Rolf Kleine, reporting from Baghdad, has written about the arrival of a German delegation including the President of Stiftung Preußischer Kulturbesitz, Professor Hermann Parzinger ("Was will der Außenminister im Irak?", February 17, 2009). He is returning an object seized by police in Germany in 2005: an axe inscribed, "The divine Schulgi, the strong man, the king of Ur, king of Sumer and the Akkadians".

The piece apparently surfaced at TEFAF in Maastricht (see background).

Monday 16 February 2009

Fresco from Boscoreale recovered in London

The Italian Carabinieri have issued a press statement relating to the recovery of a Roman fresco in London (see also "Stolen Roman fresco recovered in London", ANSA February 13, 2009). It appears to come from a villa at Boscoreale near Naples.

The fresco, showing the god Dionysos, was identified in an unspecified London gallery on October 29, 2008 and then handed over at the Italian Embassy in London on December 23, 2008.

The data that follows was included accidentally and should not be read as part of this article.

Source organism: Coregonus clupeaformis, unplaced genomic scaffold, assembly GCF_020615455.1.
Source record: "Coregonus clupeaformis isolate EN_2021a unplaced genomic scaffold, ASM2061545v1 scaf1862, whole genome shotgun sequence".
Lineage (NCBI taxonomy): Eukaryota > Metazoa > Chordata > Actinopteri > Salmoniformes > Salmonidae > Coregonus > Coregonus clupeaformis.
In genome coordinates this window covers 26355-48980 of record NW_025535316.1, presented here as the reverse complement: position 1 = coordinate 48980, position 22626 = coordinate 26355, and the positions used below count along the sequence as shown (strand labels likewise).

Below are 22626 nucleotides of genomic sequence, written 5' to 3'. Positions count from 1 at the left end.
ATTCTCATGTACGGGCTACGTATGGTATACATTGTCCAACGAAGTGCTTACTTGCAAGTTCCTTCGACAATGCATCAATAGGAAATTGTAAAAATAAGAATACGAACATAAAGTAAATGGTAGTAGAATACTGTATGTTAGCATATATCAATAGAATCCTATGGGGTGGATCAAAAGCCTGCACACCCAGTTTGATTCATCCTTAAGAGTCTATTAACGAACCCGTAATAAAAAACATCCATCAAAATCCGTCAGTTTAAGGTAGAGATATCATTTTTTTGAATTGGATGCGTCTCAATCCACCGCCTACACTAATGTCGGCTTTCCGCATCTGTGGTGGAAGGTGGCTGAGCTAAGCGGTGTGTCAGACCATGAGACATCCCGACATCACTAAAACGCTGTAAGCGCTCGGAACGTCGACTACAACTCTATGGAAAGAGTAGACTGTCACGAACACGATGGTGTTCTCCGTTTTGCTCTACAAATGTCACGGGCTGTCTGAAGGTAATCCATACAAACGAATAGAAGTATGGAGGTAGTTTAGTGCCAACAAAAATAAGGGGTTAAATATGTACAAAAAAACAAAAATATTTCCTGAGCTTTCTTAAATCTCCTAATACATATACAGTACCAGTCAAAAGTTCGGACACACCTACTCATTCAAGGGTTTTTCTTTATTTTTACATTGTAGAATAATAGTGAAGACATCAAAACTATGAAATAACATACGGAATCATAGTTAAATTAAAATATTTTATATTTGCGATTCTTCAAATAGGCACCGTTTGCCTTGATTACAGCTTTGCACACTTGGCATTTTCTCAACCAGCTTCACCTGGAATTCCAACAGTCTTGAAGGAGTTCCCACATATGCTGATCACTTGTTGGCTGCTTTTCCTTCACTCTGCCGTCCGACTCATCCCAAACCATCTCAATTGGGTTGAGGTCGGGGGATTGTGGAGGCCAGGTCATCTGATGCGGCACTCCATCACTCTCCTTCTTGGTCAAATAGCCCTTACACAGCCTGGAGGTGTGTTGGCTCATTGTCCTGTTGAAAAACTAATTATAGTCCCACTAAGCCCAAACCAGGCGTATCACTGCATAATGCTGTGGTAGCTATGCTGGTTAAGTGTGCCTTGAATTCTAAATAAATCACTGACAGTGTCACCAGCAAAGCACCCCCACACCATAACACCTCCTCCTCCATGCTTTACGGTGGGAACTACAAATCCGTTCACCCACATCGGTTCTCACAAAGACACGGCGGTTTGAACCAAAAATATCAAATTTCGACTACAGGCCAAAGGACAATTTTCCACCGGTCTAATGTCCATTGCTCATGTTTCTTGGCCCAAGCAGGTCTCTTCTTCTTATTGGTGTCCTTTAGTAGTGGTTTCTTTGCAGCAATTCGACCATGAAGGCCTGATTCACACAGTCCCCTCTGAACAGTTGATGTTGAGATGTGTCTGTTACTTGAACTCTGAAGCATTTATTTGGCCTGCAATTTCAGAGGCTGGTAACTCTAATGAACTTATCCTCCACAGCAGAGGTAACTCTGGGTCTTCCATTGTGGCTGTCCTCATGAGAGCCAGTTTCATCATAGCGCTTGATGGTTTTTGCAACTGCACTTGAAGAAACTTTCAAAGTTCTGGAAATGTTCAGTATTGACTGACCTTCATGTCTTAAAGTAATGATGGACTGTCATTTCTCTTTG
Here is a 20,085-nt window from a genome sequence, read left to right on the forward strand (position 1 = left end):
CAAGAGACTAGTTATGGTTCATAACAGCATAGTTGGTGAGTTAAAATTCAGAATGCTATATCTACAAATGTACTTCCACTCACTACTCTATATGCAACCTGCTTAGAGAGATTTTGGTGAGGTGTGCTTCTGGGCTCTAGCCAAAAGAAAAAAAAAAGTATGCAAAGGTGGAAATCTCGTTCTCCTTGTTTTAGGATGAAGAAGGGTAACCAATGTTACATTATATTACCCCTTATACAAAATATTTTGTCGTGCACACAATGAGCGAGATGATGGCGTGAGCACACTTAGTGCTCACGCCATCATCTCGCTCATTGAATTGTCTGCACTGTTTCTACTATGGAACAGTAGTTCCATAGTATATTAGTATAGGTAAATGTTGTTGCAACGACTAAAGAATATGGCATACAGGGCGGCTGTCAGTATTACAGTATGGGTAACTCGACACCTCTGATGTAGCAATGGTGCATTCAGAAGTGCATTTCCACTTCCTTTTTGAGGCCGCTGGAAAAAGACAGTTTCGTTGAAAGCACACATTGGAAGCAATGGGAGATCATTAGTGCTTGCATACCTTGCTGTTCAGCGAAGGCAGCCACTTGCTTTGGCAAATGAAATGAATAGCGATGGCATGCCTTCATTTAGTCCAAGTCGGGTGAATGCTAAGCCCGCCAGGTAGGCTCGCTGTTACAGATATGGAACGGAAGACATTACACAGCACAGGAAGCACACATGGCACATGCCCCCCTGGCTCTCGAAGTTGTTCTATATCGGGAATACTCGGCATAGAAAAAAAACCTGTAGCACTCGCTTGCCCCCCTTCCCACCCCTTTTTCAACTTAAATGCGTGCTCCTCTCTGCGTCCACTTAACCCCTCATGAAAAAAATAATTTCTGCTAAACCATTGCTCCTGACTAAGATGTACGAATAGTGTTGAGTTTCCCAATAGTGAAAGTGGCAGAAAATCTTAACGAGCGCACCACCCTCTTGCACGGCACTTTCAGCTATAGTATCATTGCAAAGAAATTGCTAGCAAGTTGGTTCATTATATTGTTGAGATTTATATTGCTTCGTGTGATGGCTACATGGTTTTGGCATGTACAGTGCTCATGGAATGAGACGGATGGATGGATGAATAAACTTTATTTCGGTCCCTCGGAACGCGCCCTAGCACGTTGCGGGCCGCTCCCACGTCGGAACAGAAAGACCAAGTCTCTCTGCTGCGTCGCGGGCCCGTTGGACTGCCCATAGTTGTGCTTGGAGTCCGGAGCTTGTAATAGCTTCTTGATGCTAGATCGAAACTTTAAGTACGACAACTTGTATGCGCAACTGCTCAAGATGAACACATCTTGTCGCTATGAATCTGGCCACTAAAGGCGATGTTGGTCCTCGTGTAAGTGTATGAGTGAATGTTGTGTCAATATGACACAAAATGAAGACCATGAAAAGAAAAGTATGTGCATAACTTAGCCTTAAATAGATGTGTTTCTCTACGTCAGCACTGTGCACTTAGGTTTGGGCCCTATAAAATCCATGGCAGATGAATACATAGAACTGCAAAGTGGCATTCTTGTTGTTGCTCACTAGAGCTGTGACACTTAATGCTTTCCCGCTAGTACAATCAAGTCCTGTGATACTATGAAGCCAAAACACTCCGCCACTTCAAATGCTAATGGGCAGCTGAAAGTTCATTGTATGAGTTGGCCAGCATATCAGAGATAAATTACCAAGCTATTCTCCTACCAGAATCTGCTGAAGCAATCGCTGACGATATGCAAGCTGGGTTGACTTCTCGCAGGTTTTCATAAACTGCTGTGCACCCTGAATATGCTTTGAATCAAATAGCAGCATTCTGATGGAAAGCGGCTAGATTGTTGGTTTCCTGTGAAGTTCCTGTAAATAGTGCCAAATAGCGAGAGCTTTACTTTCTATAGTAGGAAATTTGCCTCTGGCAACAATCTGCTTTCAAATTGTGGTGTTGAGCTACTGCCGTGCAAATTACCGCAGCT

From an illicit hobby to a semi-professional criminal industry

The "nighthawking" survey is out today. One news report has already covered the story with a depiction of how archaeological sites in England are being pillaged (Maev Kennedy and Sam Jones, "Treasure raiders scooping up UK heritage", The Guardian February 16, 2009). The issue shows "that what was once an illicit hobby has mushroomed into a semi-professional criminal industry. According to police, thieves have formed loosely connected networks to trade information, often in online forums, about new and vulnerable sites."

Other reports:

Saturday 14 February 2009

The corruption is long-lasting

Cambridge colleagues and I have been discussing the likely impact of the Robin Symes - Christos Michaelides archive of photographs found on the Greek island of Schinousa in 2006. In the last two to three years we have seen the fallout from the Medici "archive" seized in the Geneva Freeport. But which pieces will be identified from this Symes-Michaelides record?

My co-researcher Christopher Chippindale observed: